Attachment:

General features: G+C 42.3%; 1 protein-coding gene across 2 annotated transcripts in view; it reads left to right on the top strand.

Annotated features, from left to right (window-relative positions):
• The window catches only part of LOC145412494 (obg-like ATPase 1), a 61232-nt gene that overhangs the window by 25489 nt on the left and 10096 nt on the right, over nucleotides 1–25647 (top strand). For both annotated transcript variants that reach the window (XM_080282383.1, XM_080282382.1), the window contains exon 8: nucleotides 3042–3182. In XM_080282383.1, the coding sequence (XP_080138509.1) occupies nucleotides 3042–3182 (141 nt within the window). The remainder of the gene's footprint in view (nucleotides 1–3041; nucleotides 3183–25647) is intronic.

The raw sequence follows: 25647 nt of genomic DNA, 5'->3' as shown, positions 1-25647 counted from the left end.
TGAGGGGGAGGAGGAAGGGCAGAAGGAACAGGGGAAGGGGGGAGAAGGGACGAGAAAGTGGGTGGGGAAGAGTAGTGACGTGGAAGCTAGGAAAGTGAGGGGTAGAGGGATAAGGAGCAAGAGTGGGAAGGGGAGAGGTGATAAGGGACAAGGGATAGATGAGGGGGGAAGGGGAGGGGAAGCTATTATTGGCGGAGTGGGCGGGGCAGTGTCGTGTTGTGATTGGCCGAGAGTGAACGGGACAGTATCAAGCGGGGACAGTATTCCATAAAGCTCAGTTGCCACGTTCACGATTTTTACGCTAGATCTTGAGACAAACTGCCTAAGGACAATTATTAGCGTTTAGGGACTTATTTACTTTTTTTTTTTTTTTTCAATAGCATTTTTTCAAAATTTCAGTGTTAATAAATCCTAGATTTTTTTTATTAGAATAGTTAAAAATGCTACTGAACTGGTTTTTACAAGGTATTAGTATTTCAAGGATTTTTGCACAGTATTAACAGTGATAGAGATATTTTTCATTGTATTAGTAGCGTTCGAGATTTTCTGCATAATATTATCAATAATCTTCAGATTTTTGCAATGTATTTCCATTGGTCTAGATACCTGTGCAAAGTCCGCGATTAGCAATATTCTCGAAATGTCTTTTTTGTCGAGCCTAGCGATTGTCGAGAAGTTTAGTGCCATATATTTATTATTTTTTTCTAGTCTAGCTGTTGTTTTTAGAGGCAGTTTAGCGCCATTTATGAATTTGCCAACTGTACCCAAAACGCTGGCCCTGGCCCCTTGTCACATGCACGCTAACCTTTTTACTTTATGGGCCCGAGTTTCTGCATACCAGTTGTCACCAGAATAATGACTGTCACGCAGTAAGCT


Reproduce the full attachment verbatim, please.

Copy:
General features: G+C 42.3%; 1 protein-coding gene across 2 annotated transcripts in view; it reads left to right on the top strand.

Annotated features, from left to right (window-relative positions):
• The window catches only part of LOC145412494 (obg-like ATPase 1), a 61232-nt gene that overhangs the window by 25489 nt on the left and 10096 nt on the right, over nucleotides 1–25647 (top strand). For both annotated transcript variants that reach the window (XM_080282383.1, XM_080282382.1), the window contains exon 8: nucleotides 3042–3182. In XM_080282383.1, the coding sequence (XP_080138509.1) occupies nucleotides 3042–3182 (141 nt within the window). The remainder of the gene's footprint in view (nucleotides 1–3041; nucleotides 3183–25647) is intronic.

The raw sequence follows: 25647 nt of genomic DNA, 5'->3' as shown, positions 1-25647 counted from the left end.
TGAGGGGGAGGAGGAAGGGCAGAAGGAACAGGGGAAGGGGGGAGAAGGGACGAGAAAGTGGGTGGGGAAGAGTAGTGACGTGGAAGCTAGGAAAGTGAGGGGTAGAGGGATAAGGAGCAAGAGTGGGAAGGGGAGAGGTGATAAGGGACAAGGGATAGATGAGGGGGGAAGGGGAGGGGAAGCTATTATTGGCGGAGTGGGCGGGGCAGTGTCGTGTTGTGATTGGCCGAGAGTGAACGGGACAGTATCAAGCGGGGACAGTATTCCATAAAGCTCAGTTGCCACGTTCACGATTTTTACGCTAGATCTTGAGACAAACTGCCTAAGGACAATTATTAGCGTTTAGGGACTTATTTACTTTTTTTTTTTTTTTTCAATAGCATTTTTTCAAAATTTCAGTGTTAATAAATCCTAGATTTTTTTTATTAGAATAGTTAAAAATGCTACTGAACTGGTTTTTACAAGGTATTAGTATTTCAAGGATTTTTGCACAGTATTAACAGTGATAGAGATATTTTTCATTGTATTAGTAGCGTTCGAGATTTTCTGCATAATATTATCAATAATCTTCAGATTTTTGCAATGTATTTCCATTGGTCTAGATACCTGTGCAAAGTCCGCGATTAGCAATATTCTCGAAATGTCTTTTTTGTCGAGCCTAGCGATTGTCGAGAAGTTTAGTGCCATATATTTATTATTTTTTTCTAGTCTAGCTGTTGTTTTTAGAGGCAGTTTAGCGCCATTTATGAATTTGCCAACTGTACCCAAAACGCTGGCCCTGGCCCCTTGTCACATGCACGCTAACCTTTTTACTTTATGGGCCCGAGTTTCTGCATACCAGTTGTCACCAGAATAATGACTGTCACGCAGTAAGCT